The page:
I’m reading An Elegant Puzzle: Systems of Engineering Management, by Will Larson, at the recommendation of a good friend, and wanted to take some notes on it.
First, the book is gorgeous. I’ve got a hardcover copy via inter-library loan (thank you Meridian Library District, near Boise, ID, and thank you San Antonio Public Library), and the cover is bright white rough linen with black text and printing, and a black line drawing of a bush on the front cover reminiscent of an organizational structure, data structure, or actual organic bush. The back has only the printer’s logo and name in black print. The chapters are nicely printed on full pages, which makes them easy to locate in the book. Also easy to locate are the figures, which are on bright yellow/orange pages, while the other pages are bright white and slightly thicker than book pages I’m used to. The references section in the back is broken out by chapter, and instead of the usual bibliographic BS there are URLs with QR codes. I’ve long felt it’s time to move away from standard bibliographic formats, especially ones where URLs are optional, and to something that emphasizes easily accessing the relevant data digitally. (Although, URLs break, so I would include some information with the URL, and for a book I might have a separate website with the full information…) So I’m enjoying just holding this book. It also seems informative.
Chapter two discusses “organizations”, in the following sections.
“Managers should support six to eight engineers.”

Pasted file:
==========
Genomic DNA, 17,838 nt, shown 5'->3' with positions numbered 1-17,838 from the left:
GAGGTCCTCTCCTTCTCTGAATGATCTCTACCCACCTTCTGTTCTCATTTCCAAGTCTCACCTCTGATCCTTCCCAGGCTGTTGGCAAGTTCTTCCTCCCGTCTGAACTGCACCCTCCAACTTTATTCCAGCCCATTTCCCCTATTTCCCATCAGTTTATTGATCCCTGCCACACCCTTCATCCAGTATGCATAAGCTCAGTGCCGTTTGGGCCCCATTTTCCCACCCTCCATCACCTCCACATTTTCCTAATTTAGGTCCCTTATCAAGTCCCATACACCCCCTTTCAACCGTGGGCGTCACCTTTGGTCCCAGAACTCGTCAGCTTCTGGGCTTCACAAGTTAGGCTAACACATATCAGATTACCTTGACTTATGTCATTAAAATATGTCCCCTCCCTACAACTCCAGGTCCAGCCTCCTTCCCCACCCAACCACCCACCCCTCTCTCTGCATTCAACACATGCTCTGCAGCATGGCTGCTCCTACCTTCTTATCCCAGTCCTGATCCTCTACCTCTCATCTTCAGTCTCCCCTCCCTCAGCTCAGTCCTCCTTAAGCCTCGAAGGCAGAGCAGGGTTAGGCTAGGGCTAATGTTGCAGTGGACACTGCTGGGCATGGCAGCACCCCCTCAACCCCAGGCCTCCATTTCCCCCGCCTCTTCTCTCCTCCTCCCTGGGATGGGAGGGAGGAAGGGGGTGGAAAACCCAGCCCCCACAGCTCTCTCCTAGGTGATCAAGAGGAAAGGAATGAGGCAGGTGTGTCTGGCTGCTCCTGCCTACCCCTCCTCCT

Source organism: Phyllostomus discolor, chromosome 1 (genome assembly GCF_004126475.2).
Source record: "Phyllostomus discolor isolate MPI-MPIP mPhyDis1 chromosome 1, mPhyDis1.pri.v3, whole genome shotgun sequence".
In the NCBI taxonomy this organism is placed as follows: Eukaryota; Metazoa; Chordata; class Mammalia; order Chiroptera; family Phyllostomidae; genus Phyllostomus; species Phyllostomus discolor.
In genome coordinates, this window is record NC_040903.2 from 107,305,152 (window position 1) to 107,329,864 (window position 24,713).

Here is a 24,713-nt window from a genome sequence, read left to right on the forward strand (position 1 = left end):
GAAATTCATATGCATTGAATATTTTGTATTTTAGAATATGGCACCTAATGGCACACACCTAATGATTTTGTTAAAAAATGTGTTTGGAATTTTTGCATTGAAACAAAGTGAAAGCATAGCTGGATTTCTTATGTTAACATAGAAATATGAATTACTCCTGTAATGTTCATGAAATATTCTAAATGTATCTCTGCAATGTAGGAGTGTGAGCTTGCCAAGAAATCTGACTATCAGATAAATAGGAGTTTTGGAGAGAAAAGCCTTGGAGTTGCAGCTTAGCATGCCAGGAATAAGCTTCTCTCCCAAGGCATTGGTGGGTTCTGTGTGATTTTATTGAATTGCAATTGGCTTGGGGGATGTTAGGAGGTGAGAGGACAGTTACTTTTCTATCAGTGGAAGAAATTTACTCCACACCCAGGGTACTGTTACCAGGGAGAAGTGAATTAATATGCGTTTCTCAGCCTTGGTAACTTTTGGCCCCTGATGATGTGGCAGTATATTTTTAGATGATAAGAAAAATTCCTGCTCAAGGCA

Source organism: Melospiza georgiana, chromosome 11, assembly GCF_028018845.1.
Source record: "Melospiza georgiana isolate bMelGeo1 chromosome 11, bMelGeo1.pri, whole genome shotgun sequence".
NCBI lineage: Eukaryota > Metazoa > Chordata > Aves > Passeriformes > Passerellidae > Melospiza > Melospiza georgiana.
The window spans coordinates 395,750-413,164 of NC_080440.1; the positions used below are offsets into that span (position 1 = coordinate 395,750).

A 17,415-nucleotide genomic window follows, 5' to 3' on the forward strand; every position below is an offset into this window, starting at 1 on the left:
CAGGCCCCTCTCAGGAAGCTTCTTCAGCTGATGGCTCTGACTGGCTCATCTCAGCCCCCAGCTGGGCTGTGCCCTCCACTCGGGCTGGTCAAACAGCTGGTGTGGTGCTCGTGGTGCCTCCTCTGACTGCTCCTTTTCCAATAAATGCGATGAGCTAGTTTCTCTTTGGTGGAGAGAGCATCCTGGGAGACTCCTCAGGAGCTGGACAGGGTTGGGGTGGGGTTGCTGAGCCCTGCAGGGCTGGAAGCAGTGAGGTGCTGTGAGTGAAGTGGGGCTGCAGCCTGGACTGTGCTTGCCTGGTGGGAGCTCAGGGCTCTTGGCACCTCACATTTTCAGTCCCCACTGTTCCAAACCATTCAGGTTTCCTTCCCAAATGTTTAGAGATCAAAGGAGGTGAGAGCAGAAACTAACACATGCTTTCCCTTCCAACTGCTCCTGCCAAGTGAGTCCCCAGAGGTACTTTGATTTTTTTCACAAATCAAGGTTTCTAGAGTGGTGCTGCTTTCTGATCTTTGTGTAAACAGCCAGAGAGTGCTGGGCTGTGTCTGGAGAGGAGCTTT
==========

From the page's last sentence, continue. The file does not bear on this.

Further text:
“Managers of managers should support four to six managers.”
“On-call rotations want eight engineers.” And combining teams to support that kind of on-call load can be very stressful when someone is called to support something they aren’t intimately familiar with.
“Small teams (fewer than four members) are not teams.” They act more like individuals, as in, when one person takes leave a significant capacity and function of the team is unavailable and therefore the team is broken.
“Keep innovation and maintenance together.” “You’ll get higher morale and a culture of learning,” “you’ll avoid creating a two tiered class system of innovators and maintainers.”
This team sizing guidance seems a little like a silicon valley dogma to me… In that, I’m skeptical of the data behind the guidance. But Will presents it as coming from his experience and I think it’s certainly useful to consider team sizing carefully.
I do often think of how to accomplish software projects with extremely minimal teams, and for projects that are small I think throwing the smallest team possible at them brings ownership and goodness. I think Will’s experience comes from larger projects.
Regardless of specific prescriptions for team sizes, team sizing is an important heuristic that encompasses manager overload, team member interaction ability, and team member/manager interaction quality.
Staying on the Path to High-Performing Teams
He presents four states of a team then discusses strategies for progressing each into the following one.
- Falling behind - each week backlog gets longer - add people
- Treading water - backlog is stable but tech debt is not improving and new projects are not possible - reduce work in progress (WIP)
- Repaying debt - tech debt is coming down and teams are starting to benefit from it - add time
- Innovating - tech debt is sustainably low, morale is high, new work is satisfying user needs - add slack
I’m not sure I agree with the prescription to “add people” when a team is falling behind. That’s certainly one solution, but simply adding more people does not always make the work faster. If the work done by the team can split into multiple decoupled projects that teams can work on autonomously, then you may be able to move out of “falling behind” by adding people, then splitting the team along the decoupled project lines to maintain reasonable team size…
I think de-scoping can also help significantly with “falling behind”.
Limiting WIP is amazing - the goal is to help folks start paying down technical debt, which improves team productivity as a whole. This is one of those things something like the 90th’s “R&R” can help accomplish.